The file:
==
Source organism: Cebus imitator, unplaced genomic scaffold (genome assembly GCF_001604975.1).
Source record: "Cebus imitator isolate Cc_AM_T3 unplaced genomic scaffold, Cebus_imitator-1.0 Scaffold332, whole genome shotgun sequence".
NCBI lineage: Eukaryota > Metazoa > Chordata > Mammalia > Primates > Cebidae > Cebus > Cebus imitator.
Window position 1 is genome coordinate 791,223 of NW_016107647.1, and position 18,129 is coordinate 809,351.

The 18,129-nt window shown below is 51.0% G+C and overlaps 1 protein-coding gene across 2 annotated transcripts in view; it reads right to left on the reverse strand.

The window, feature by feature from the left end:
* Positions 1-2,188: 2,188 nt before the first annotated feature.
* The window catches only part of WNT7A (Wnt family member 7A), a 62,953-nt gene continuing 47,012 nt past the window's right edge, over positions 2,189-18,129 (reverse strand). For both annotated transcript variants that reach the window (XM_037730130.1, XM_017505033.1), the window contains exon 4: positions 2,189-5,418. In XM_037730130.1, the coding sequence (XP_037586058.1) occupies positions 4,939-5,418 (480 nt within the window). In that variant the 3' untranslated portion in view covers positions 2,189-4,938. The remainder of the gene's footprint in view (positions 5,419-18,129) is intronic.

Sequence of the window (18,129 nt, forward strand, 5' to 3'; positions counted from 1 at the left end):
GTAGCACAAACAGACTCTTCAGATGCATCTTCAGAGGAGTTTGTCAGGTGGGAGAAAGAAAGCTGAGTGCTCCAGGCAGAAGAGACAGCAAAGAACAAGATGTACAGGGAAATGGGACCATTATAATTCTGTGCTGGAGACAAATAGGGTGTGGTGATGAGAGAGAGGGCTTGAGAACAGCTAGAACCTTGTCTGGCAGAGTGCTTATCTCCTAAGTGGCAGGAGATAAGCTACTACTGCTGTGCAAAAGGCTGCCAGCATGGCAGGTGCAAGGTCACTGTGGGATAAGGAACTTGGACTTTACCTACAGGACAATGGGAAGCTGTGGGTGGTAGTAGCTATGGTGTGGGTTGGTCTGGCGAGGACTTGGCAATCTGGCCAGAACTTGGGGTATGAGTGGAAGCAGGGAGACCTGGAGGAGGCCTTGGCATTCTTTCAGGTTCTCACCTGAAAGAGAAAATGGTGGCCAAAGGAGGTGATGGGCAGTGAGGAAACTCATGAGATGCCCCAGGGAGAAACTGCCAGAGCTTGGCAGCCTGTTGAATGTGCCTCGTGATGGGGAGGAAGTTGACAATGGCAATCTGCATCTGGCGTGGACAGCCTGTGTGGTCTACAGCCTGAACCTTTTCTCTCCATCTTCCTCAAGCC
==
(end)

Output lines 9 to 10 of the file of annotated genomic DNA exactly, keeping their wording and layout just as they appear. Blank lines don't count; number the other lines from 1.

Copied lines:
Sequence of the window (18,129 nt, forward strand, 5' to 3'; positions counted from 1 at the left end):
GTAGCACAAACAGACTCTTCAGATGCATCTTCAGAGGAGTTTGTCAGGTGGGAGAAAGAAAGCTGAGTGCTCCAGGCAGAAGAGACAGCAAAGAACAAGATGTACAGGGAAATGGGACCATTATAATTCTGTGCTGGAGACAAATAGGGTGTGGTGATGAGAGAGAGGGCTTGAGAACAGCTAGAACCTTGTCTGGCAGAGTGCTTATCTCCTAAGTGGCAGGAGATAAGCTACTACTGCTGTGCAAAAGGCTGCCAGCATGGCAGGTGCAAGGTCACTGTGGGATAAGGAACTTGGACTTTACCTACAGGACAATGGGAAGCTGTGGGTGGTAGTAGCTATGGTGTGGGTTGGTCTGGCGAGGACTTGGCAATCTGGCCAGAACTTGGGGTATGAGTGGAAGCAGGGAGACCTGGAGGAGGCCTTGGCATTCTTTCAGGTTCTCACCTGAAAGAGAAAATGGTGGCCAAAGGAGGTGATGGGCAGTGAGGAAACTCATGAGATGCCCCAGGGAGAAACTGCCAGAGCTTGGCAGCCTGTTGAATGTGCCTCGTGATGGGGAGGAAGTTGACAATGGCAATCTGCATCTGGCGTGGACAGCCTGTGTGGTCTACAGCCTGAACCTTTTCTCTCCATCTTCCTCAAGCC